Topic: Health and Medicine

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    Like many places across the African continent, the tiny fishing village of Hamburg in South Africa has been devastated by HIV/AIDS. Carol Hofmeyr is the doctor who treated many of the villagers there. She enlisted the women of Hamburg to create a massive altarpiece as a symbol of hope and resurrection. More

    September 15, 2006 | Comments

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    There are large numbers of babies dying in America’s poorest neighborhoods. Ground zero for U.S. infant deaths is the poorest part of Memphis, Tennessee. More

    July 14, 2006 | Comments

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    Tony Lazzara was a successful doctor living a comfortable life in the United States, but he left it all behind so he could follow the example of St. Francis of Assisi and help poor, handicapped children in Peru. More

    May 19, 2006 | Comments

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    Expanding medical technologies continue to create a host of new ethical dilemmas. Researchers can now detect early in a pregnancy if a fetus has Down Syndrome. The condition usually results in some degree of physical and mental disability, and armed with that information, some expectant parents face the wrenching decision of whether to terminate the pregnancy. More

    March 31, 2006 | Comments

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    One of the numerous ways that people in this country try to get fit these days is through the practice of yoga. There are many different forms of this discipline, but the most commonly taught is called Iyengar. It’s named for the Indian guru B.K.S. Iyengar, who teaches that yoga has a deeply spiritual component uniting the body, mind and soul. More

    January 6, 2006 | Comments

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    Terminally ill patients exercise their “right to die” when they want their suffering to end, but what about those who want to live? A British court ruled that a doctor can decide when to terminate a patient’s life. Leslie Burke suffers from cerebral ataxia and will eventually lose his ability to speak and swallow, yet he is concerned that doctors will choose to end his life against his wishes. More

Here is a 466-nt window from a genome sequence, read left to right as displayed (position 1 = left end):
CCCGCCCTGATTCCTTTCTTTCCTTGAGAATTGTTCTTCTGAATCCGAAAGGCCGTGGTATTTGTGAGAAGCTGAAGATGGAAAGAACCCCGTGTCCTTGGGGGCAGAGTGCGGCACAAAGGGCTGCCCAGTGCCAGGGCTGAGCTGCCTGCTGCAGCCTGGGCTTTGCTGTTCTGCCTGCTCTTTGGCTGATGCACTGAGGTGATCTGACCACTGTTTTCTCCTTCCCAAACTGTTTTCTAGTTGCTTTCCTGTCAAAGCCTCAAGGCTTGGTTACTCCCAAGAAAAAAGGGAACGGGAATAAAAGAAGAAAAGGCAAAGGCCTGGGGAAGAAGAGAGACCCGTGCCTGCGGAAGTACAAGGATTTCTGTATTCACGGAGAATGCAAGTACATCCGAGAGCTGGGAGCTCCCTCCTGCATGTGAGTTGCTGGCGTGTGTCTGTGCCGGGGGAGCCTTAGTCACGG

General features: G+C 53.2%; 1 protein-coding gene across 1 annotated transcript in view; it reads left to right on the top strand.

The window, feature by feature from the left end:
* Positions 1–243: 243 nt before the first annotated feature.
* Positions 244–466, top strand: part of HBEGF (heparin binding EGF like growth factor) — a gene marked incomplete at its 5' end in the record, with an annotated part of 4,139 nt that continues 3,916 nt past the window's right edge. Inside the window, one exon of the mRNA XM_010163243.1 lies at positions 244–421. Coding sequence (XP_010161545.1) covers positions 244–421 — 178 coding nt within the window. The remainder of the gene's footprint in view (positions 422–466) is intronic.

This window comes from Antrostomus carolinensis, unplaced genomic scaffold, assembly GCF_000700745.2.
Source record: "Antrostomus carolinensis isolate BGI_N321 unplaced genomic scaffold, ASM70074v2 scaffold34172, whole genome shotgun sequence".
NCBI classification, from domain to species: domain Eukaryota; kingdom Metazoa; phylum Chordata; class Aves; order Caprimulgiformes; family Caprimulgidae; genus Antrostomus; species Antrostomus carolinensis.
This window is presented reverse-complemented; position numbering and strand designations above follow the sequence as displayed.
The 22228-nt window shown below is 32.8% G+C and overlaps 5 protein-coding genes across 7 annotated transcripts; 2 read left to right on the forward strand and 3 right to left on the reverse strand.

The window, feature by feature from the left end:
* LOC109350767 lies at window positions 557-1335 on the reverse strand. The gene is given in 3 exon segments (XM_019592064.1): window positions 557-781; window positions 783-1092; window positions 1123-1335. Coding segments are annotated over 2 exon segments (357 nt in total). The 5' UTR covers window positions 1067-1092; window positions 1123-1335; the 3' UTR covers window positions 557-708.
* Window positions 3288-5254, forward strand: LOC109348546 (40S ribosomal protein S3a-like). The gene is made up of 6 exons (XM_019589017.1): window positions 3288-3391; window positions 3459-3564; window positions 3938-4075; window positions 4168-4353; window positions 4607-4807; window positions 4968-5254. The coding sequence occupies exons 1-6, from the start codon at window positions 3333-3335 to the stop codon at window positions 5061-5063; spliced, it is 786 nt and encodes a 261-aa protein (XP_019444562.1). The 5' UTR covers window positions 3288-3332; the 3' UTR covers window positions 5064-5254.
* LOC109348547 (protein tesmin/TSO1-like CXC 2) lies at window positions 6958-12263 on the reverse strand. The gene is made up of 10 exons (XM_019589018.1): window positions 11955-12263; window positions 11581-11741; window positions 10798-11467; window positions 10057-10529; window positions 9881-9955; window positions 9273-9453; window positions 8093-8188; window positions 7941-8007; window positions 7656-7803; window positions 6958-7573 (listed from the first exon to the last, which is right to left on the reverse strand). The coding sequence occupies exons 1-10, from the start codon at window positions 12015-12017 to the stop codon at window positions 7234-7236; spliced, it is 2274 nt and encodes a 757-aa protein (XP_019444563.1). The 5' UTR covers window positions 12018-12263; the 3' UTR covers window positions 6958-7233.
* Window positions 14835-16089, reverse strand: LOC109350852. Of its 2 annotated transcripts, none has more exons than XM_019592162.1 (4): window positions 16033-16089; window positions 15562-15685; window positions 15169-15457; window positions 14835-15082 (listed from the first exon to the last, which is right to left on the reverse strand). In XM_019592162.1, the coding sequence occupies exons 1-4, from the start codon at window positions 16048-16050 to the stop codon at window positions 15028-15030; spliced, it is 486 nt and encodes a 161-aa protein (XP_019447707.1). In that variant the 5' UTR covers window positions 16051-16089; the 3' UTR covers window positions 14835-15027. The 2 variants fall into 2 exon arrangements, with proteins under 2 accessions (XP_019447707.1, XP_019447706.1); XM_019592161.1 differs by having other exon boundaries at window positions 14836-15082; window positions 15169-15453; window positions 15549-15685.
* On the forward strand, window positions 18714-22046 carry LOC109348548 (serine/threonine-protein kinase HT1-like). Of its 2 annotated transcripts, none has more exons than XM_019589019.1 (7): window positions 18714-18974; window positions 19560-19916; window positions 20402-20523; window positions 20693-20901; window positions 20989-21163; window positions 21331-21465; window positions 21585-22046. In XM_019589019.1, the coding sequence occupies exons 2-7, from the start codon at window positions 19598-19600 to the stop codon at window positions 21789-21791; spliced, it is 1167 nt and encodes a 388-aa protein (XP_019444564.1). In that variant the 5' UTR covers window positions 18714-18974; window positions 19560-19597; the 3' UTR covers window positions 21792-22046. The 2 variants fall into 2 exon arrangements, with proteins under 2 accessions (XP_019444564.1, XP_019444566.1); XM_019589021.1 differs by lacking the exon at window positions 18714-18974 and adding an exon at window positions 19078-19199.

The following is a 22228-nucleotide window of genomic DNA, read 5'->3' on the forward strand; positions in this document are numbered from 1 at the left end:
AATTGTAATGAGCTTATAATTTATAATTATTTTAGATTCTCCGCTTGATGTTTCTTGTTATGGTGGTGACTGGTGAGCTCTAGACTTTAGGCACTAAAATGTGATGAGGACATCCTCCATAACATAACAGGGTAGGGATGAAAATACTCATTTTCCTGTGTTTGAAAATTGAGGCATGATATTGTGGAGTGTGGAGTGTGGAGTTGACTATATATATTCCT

August 26, 2005 | Comments

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    Drug makers and neuroscientists are enhancing what human brains can do, but what are the implications of these developments? For instance, what if brain researchers someday learn to find out what a patient is thinking? Or to predict a disabling disease? Or, right now, what about so-called “smart pills” that improve a college student’s performance on an exam? More

    July 15, 2005 | Comments

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    Mary Jo and Leslie, both Presbyterians, were confronted with the same agonizing dilemma. They were pregnant with fetuses that had major defects, and each woman had to decide whether to give birth or terminate her pregnancy. More

    April 15, 2005 | Comments

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    Sister Mary Andrew Matesich is a nun, a scientist, a former college president, and now, a cancer patient who learned not only how to accept her disease but how to help others because of it. More

    November 12, 2004 | Comments

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    The yoga tradition goes back thousands of years, to ancient Indian philosophy and the Hindu religion. In this country, many Americans find the beginning exercises of yoga good ways to reduce stress. But lifelong practitioners also find it very much a spiritual discipline, using the most severe postures to help quiet the mind and achieve a sense of union with the transcendent. More

    October 15, 2004 | Comments

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